Friday, September 30, 2016

Something Old, Something New, Something Borrowed, Something Blue #19

It's been another one of those weeks, fellow FBF'ers.  Your humble correspondent has been working nights for most of the week, so as a result I have fallen even further behind on my blues-related duties (writing reviews for Blues Bytes and writing this blog), so this will be another last minute edition of Friday Blues Fix.  This time, we're going to go the Something Old, Something New......route, so without further ado, let's proceed.

(For newcomers, this post will include four artists:  One that hails back to days of yore (Something Old), a relative newcomer to the genre or a new release (Something New), a blues artist taking a song from another genre, or vice versa (Something Borrowed), and finally, an artist who, to me is the essence and epitome of the Blues (Something Blue).)

For Something Old, here's the ORIGINAL version of "The Thrill Is Gone," which was released in 1951 by Roy Hawkins on Modern Records.  His style was similar to artists of the time like Ray Charles and Charle Brown and he struggled until he broke through in the early 50's with this song and another one called "Why Do Everything Happen To Me?"  That song was inspired by a car wreck which paralyzed his right arm  He wrote a number of songs that were later popularized by other artists.  B.B. King actually recorded "Why Do Everything Happen To Me?" in addition to "The Thrill Is Gone."  Hawkins' version made it to #6 on the R&B charts in 1951, but King's version has long eclipsed it.  Hawkins' bad luck streak continued with King's release because he was not credited at the composer on early pressings of the record.  Not much is known about the rest of Hawkins' life, other than he passed away in the early/mid 70's.  Here's the original version of "The Thrill Is Gone."

For Something New, check out this smoking hot track from JJ Thames' brand new release, Raw Sugar on Grady Champion's DeChamp Records.  Regular FBF visitors met Ms. Thames a couple of years back when she sat down with us for Ten Questions.  We thought she was on the way to becoming a big name in the blues world with her powerful and versatile vocals, but Raw Sugar verifies that great things are ahead for this wonderful and talented lady.  Raw Sugar was produced by Eddie Cotton, who co-wrote many of the tunes with Thames and provides some exceptional guitar work throughout.  A lot of the tunes deal with the effects and aftereffects of a failed relationship, and Thames really pours her heart into these tunes.  She recently won her third consecutive Female Vocalist of the Year award at the 2016 Jackson Music Awards.  Check out "I'm Leavin,' just one of the standout cuts on Raw Sugar.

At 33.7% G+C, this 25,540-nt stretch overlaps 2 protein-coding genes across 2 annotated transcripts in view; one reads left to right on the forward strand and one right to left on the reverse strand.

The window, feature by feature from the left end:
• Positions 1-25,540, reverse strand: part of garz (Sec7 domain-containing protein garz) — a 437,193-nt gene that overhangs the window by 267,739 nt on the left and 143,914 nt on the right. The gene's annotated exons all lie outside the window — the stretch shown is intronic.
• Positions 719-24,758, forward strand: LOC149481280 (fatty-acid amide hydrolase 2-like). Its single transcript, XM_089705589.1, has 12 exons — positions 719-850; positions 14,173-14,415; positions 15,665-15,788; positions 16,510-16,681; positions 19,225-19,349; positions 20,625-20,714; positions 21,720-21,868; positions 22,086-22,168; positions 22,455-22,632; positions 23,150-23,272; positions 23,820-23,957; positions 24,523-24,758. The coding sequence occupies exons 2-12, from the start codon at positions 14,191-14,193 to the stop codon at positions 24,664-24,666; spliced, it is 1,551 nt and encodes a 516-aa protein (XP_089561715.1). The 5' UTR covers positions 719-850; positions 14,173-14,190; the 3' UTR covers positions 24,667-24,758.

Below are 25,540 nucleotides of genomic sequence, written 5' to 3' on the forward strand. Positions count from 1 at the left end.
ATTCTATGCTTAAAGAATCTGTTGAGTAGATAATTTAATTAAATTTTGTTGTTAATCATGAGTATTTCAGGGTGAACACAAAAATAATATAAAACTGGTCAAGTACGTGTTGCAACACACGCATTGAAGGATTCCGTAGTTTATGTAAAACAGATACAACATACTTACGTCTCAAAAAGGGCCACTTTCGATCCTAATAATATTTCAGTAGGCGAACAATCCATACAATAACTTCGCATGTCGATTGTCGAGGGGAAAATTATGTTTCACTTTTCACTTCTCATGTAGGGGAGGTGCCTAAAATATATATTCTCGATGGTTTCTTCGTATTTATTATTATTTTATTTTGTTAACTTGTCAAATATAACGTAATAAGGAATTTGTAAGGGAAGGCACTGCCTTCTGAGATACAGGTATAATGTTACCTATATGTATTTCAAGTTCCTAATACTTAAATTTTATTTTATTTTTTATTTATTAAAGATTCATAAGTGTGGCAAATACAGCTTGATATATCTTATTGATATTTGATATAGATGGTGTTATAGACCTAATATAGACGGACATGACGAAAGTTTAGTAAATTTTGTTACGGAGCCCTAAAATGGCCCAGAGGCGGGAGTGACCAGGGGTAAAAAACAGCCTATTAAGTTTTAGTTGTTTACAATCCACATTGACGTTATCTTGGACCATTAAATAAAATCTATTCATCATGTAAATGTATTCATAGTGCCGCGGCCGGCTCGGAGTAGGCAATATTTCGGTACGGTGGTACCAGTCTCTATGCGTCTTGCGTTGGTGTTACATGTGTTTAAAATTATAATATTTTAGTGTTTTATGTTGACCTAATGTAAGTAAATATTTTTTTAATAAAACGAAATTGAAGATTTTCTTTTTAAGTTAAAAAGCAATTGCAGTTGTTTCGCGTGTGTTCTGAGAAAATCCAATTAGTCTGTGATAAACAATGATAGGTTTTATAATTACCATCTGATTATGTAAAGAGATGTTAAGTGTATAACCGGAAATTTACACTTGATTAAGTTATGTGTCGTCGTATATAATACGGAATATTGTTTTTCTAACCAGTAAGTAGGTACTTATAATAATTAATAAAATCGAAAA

For Something Borrowed, let's check out the above-mentioned Eddie Cotton from this year's Legendary Rhythm & Blues Cruise, as he covers the legendary Albert King's blues standard, "I'll Play The Blues For You."  Cotton remains one of the best kept secrets in the blues, but this clip shows that he's quite a performer as a singer in an Al Green mode and one of the finest guitarists currently practicing.  So sit down, take your shoes off and let your hair down while taking in one of the blues' finest performers.  When you're done, head over to iTunes or Amazon or wherever you buy your music and check out some of Cotton's excellent recordings, including his most recent, One At A Time, which to these ears is his best studio release yet.

For Something New, look no further than one of the genre's most familiar anthems, "Down Home Blues," from the late, great Z.Z. Hill, who would have been 81 years old today (September 30, 1935).  Hill recorded the song for Malaco Records back in 1982, and it became one of the best known blues songs ever and has become a regular part of many soul-blues artists' set lists.  The album Down Home, which included "Down Home Blues," stayed on the Billboard Soul Chart for almost two years.  Sadly, Hill didn't get to enjoy success for very long because he passed away in April of 1984 from a heart attack.  Hill had been in a car accident a couple of months earlier and a blood clot formed after the accident, causing the heart attack.

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